They are allowed to in my Church. When I first started attending St. Gregorios, Father Michael believed that I was still Greek Orthodox.

No, I am saying that even though your church allows it, THEIR church does not allow it. If I as an Eastern Orthodox go to communion in your Church I WILL be excommunicated from the Eastern Orthodox Church.

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« Reply #22 on: January 13, 2005, 01:12:36 AM »


If I as an Eastern Orthodox go to communion in your Church I WILL be excommunicated from the Eastern Orthodox Church.


That is unfortunate. I am sorry to hear that.
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« Reply #23 on: January 13, 2005, 01:17:58 AM »

WHY NOT put sacramental before doctrinal?

Because then open communion for anyone would be the practice. If it doesn't matter that we do not agree on doctrine in order to receive communion, then what does it matter what the doctrine is at all? We might as well be protestant then ( no offense to our protestant friends Wink)

reunification in terms of sacramental and doctrinal unity. I could care less if the bodies that already exist continued to govern themselves.

"How can we accept them if we were excommunicated from them?"
That's a good question Matt, and one that must be answered before our 2 churches can be united.

I believe it's semantics as opposed to meaning too. But not everyone thinks so, and they are more learned than I. It's a problem to solve, not to ignore.


If you were communed in an Oriental church with the priest still thinking you were Eastern Orthodox, then that was a failure on the part of the priest. Any Eastern Church that communes you now as an Oriental Orthodox fails in the same way. Unless the bishop makes some allowance, no one should be offering communion to those who are outside it.

Also, not everyone is offended by this. Some people recognize it as necessary until/if the 2 are united. We have Coptic converts in my parish, and they do not receive. They are not insulted, and I would not be insulted to not receive in a Oriental church.
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« Reply #24 on: January 13, 2005, 01:21:48 AM »

Quote from: Anastasios on Today at 12:09:46 AM

If I as an Eastern Orthodox go to communion in your Church I WILL be excommunicated from the Eastern Orthodox Church.


Quote from Matthew: That is unfortunate. I am sorry to hear that.



The same is true of your Church as a whole, also of the other Oriental churches. Whether or not your parish abides by this rule is another matter.
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« Reply #25 on: January 13, 2005, 01:24:39 AM »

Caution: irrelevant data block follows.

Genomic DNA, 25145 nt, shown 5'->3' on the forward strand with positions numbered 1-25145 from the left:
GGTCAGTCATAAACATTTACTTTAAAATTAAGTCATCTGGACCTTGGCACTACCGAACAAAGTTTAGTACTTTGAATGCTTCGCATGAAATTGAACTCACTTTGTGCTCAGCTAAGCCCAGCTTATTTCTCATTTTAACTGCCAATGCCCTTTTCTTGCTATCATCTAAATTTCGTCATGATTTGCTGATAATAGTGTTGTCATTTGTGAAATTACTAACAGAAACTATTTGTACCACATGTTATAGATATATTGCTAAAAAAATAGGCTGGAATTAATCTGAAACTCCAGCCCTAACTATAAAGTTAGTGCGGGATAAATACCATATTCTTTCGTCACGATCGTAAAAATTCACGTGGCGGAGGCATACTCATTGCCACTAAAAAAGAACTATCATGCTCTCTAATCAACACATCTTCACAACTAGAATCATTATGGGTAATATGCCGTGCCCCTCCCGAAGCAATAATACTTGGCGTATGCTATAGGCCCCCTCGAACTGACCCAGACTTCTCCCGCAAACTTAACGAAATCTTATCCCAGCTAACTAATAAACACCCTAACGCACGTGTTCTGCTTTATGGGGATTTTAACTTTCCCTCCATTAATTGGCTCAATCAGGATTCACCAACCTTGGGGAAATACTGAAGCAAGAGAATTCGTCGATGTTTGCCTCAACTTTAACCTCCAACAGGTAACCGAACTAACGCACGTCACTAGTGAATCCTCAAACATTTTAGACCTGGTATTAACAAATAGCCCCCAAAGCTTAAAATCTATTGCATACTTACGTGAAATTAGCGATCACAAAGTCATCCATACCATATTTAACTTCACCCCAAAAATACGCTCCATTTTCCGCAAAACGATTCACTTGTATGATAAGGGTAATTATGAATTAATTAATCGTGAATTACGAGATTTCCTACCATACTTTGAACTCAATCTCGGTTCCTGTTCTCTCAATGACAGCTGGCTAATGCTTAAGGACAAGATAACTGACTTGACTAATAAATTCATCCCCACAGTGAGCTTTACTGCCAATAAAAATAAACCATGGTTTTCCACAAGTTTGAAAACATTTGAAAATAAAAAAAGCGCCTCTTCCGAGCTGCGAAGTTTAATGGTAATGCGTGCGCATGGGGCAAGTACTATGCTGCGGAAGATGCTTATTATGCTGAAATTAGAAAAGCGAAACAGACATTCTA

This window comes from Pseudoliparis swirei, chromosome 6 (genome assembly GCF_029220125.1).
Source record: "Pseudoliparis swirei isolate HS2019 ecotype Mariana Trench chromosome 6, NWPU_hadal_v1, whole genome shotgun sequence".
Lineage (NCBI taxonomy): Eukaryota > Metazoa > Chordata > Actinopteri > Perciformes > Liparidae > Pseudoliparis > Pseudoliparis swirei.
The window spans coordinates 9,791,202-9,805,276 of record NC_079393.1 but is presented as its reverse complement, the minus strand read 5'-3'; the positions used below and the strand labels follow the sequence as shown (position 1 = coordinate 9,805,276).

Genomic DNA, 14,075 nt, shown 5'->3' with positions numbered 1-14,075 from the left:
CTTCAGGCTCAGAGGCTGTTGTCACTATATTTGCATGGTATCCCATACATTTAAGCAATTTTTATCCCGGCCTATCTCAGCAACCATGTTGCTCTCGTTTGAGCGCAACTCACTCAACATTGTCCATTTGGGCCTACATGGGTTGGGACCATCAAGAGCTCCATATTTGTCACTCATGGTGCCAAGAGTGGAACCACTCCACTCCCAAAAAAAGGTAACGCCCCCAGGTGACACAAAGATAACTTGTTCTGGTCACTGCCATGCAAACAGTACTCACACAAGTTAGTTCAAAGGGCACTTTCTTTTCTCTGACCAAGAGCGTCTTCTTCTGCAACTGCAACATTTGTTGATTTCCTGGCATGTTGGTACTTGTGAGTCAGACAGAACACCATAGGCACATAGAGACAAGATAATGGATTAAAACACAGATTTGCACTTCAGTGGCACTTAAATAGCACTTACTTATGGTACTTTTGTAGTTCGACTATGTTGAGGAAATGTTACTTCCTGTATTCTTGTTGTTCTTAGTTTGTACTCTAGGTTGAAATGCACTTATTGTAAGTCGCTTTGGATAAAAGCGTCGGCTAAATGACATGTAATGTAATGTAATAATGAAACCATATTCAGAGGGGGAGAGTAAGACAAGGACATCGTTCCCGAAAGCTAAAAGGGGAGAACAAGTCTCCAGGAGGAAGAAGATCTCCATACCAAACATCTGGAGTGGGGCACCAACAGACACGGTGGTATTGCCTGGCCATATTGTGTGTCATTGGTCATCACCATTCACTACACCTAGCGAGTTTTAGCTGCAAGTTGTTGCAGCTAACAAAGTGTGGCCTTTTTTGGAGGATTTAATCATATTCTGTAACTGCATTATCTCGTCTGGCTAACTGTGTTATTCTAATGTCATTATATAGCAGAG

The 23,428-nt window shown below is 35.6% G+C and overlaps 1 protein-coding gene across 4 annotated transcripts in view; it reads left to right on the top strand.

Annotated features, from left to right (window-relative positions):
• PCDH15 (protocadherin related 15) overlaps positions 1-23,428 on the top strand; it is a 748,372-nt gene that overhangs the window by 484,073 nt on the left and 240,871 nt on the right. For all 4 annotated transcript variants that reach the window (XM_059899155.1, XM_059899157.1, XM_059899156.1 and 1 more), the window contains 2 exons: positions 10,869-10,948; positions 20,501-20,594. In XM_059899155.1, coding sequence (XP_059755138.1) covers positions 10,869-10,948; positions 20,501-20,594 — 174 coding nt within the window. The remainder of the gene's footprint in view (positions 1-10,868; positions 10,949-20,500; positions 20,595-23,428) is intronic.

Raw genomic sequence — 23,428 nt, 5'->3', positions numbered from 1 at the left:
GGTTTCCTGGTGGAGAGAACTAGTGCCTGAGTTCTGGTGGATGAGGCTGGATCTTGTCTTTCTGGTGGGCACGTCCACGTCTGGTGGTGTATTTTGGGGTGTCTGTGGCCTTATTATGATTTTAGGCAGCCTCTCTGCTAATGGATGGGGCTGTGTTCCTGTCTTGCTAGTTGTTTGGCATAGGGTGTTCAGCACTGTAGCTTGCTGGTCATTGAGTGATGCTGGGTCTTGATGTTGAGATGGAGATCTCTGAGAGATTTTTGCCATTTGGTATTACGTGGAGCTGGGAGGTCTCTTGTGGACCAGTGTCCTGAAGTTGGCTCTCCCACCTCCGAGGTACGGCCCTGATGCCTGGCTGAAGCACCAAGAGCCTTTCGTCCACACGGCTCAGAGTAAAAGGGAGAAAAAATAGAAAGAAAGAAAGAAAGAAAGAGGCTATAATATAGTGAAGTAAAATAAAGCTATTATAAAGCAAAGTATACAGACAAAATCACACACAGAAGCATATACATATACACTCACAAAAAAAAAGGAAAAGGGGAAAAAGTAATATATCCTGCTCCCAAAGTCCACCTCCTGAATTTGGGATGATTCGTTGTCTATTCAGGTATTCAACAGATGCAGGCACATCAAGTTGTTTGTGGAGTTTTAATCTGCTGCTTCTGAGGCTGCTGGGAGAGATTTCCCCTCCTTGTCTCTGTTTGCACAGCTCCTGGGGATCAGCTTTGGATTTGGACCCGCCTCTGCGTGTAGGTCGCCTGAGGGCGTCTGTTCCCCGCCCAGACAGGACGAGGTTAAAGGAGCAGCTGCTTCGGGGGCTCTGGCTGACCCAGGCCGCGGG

Because then open communion for anyone would be the practice. If it doesn't matter that we do not agree on doctrine in order to receive communion, then what does it matter what the doctrine is at all?

It is not a disagreement in doctrine, it is a matter of linguistics.

 

If you were communed in an Oriental church with the priest still thinking you were Eastern Orthodox, then that was a failure on the part of the priest.

Not a failure, a blessing of tolerance between Orthodox Christians.

They are not insulted, and I would not be insulted to not receive in a Oriental church.

I would be rather insulted. Excluding fellow Orthodox Christians from communion simply for semantical differences in Christology makes little sense.
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« Reply #26 on: January 13, 2005, 01:28:03 AM »

Matthew,

No offence, but your replies to choirfiend shows that you have a really confused ecclesiology. You cannot seriously say in the same breath that our respective Churches should remain separate (you use the word "autonomous") AND that we should go to communion in each other's Churches.  It is very hard to discuss issues like this with you, as I'm not sure if you're understanding what we're trying to say. Sorry if I am wrong, but that's how I see it.

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« Reply #27 on: January 13, 2005, 01:37:35 AM »

Matthew,

No offence, but your replies to choirfiend shows that you have a really confused ecclesiology. You cannot seriously say in the same breath that our respective Churches should remain separate (you use the word "autonomous") AND that we should go to communion in each other's Churches.  It is very hard to discuss issues like this with you, as I'm not sure if you're understanding what we're trying to say. Sorry if I am wrong, but that's how I see it.

Bob

Autonomous: Of or relating to a self-governing entity: an autonomous legislature. Not controlled by others or by outside forces; independent: an autonomous judiciary; an autonomous division of a corporate conglomerate.

I understand well. It just hurts me that some would allow semantic differences to prevent them from receiving the Eucharist.